My son has sports practices most every day. Most of them cause lost-exercise lows. This is exactly our routine:
20 minutes before exercise, bring BG up to 130-150 by eating a complex carb
eat as much carb as you can during exercise while keeping BG steady
immediately after exercise, take 6-12 oz of milk
immediately after exercise, dose for a large carb meal (between 70 and 120 carbs depending upon the sport). We typically underdose the meal up to 50% because we know we won’t need all the insulin.
eat the post-exercise carb meal as soon as you turn the corner, i.e. typically 40 minutes after exercise and dosing.
What else could we do to force more glycogen into the muscles/ liver/kidneys faster? Despite our routine, we frequently have to endure post-exercise lows hours after the post-exercise carb meal.
I guess one option would be to inject insulin 20 minutes before the end of the exercise session, to further accelerate the glycogen reload. I can’t say I like the idea of having large IOB while exercising.
12 oz of milk only has about 16 grams of carbs. Use chocolate milk right after exercise. Otherwise he is not getting sufficient carbs soon enough after the exercise for it to be most efficient at restoring muscle glycogen.
If you wait 40 minutes before he is getting any substantial carbs, you are starting to lose the window of ideal time for replacing.
I wouldn’t recommend that, especially when practice may go longer than expected.
What happens if you reduce the post-exercise bolus even more than 50%? Also, maybe try with a shorter than 40 minute wait after bolusing. When I’m through exercising I bolus and eat right away and haven’t noticed any serious BG peak from not pre-bolusing.
Finally, its fine to keep grazing on carb to keep BG up, assuming he isn’t exercising so late that he goes to bed while BG is still falling. I don’t believe it is true that the body can instantly acquire all the carb it needs immediately - I think it is normal for it to take some time. If he was on a pump he could reduce basal rate, but those of us who inject basal kind of just need to deal with it.
We tried giving him more but he went to the 150s for 30-40 minutes. We’ll try again and see what happens.
We’ll try that too. Do you bolus for 100% of your carbs or for a % of them? What kind of exercise sessions do you run?
Post exercise - carbs and insulin. You need sufficient insulin to be able to use the carbs. The insulin you take after the workout will also help with the post-workout dinner.
This is advice given to non-diabetics. You just need to make it fit into the diabetes.
As soon as possible post workout, get carbs and protein immediately into your body. This gives your muscles the ability to replenish the glycogen they just lost through training and helps your tired muscles rebuild and repair with the available protein and amino acids. Try to eat within 15 minutes of completing an intense workout.
Since you are trying to eat within 40 minutes of exercise, part of the insulin you take right after would be used for the dinner, and part of it would be used for the post-workout carbs. Then you might need to add a bit more right when dinner starts. Just a little experimenting with the timing and amounts.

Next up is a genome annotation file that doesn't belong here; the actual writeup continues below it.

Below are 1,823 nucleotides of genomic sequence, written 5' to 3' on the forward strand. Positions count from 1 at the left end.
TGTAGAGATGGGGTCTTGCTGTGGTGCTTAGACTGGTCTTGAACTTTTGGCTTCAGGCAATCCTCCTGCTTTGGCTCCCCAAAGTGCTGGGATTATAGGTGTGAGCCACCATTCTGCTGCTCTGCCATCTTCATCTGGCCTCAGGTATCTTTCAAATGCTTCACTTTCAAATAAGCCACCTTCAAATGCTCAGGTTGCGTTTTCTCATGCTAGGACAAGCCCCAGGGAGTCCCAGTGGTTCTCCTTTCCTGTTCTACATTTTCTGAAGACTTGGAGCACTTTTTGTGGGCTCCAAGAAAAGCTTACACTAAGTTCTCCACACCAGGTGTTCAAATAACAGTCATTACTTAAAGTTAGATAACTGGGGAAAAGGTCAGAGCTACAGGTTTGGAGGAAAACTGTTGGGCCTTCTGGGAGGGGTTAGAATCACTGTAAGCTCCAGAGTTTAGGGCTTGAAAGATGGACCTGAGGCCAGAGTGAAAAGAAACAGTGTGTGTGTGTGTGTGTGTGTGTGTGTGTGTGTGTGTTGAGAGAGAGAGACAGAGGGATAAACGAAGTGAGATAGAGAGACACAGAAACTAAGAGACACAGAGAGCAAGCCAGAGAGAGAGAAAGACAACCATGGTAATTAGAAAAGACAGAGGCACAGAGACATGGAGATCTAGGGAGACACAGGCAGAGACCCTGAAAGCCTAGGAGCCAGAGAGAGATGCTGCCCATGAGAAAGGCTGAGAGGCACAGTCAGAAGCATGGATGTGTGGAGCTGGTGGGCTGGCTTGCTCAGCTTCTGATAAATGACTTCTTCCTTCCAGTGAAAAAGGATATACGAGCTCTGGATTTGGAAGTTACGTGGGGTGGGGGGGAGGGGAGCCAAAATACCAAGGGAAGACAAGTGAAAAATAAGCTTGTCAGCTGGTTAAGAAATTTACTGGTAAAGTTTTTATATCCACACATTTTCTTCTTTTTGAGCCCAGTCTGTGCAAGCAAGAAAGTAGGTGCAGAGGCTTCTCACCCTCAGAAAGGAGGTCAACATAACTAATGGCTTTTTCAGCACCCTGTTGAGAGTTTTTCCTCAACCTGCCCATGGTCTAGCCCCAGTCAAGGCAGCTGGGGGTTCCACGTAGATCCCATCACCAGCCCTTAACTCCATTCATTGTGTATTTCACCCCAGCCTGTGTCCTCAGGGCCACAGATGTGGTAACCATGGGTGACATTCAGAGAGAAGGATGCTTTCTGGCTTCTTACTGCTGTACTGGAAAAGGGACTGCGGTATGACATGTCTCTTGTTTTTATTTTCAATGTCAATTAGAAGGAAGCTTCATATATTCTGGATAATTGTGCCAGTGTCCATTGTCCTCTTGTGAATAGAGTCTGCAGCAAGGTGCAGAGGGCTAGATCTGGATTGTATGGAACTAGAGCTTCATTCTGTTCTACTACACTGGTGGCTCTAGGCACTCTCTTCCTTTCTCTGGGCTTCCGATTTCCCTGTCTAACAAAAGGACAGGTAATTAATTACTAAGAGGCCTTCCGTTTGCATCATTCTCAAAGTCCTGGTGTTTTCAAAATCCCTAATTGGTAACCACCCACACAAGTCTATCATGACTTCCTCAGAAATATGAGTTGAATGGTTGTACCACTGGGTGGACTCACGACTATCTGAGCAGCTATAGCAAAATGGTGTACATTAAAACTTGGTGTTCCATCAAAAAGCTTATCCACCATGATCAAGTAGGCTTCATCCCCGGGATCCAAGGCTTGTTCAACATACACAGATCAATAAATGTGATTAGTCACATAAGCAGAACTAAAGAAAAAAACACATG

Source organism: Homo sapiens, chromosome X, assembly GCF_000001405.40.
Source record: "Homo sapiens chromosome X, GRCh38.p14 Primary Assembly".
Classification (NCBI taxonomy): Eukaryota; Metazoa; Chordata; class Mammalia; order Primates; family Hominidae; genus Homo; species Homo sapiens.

Four things I have immediately after every single run, no matter what my BG is:
I exercise three or more times per week, and normally exercise for only about 20 minutes - 5K rowing machine or 5K running. But lately I’ve been doing a fair number of 10K exercise runs since the weather is so nice. I take Levemir insulin twice a day, plus Humalog bolus. I try to exercise with no bolus insulin on board, but will always have normal basal on board. BG will usually go up 20 or 30 points during the first 5K, then go down by the same amount plus another 20 to 40 points in the last 5K. Eating some fruit immediately after the run is useful to turn around my falling BG (and feels good), and I bolus for my meal and eat within 10-20 minutes or so.
I do underbolus for the carb I’m going to eat post-exercise, but only for my longer runs. 5K exercise stints seem to be pretty neutral for my carb needs. For 10K runs I will actually take my normal nightly insulin bolus, but eat extra carb, probably 50g or so that I haven’t bolused extra for - though that will change depending on what I seem to need. From what I’ve read, you have a couple hours to eat carb and protein for peak glycogen building so personally I don’t worry about the first 15 minutes being critical. And I will keep grazing on food post-meal if needed - some nights more than others.
When I was in college I rowed on the varsity crew team, seriously working out (rowing, running, stadiums, weights) every day, and that is probably closer to what your son is doing now. Unfortunately that was in the days of one injection a day of NPH, no bolus insulin, and urine-testing only, so I have no data points at all from that time - not even A1c tests which hadn’t been invented yet. Management back then really consisted of simply eating carb when you felt low - period. (Only once did my bag of jelly beans open up while in a boat and rattle around in the back of the boat, leading to much confusion on the part of the seven other oarsmen about where the hell this candy was coming from). But I also believe that the exercise I did during that time was crucial to my overall health to this day, and I’m really glad I did it, and I think its great that your son is doing it too.
Is he staying hydrated before, during, and after exercise? I know proper hydration plays a crucial role on most systems within the body so it only makes sense that he should be staying very hydrated in order for things to work within the body as they need to be working.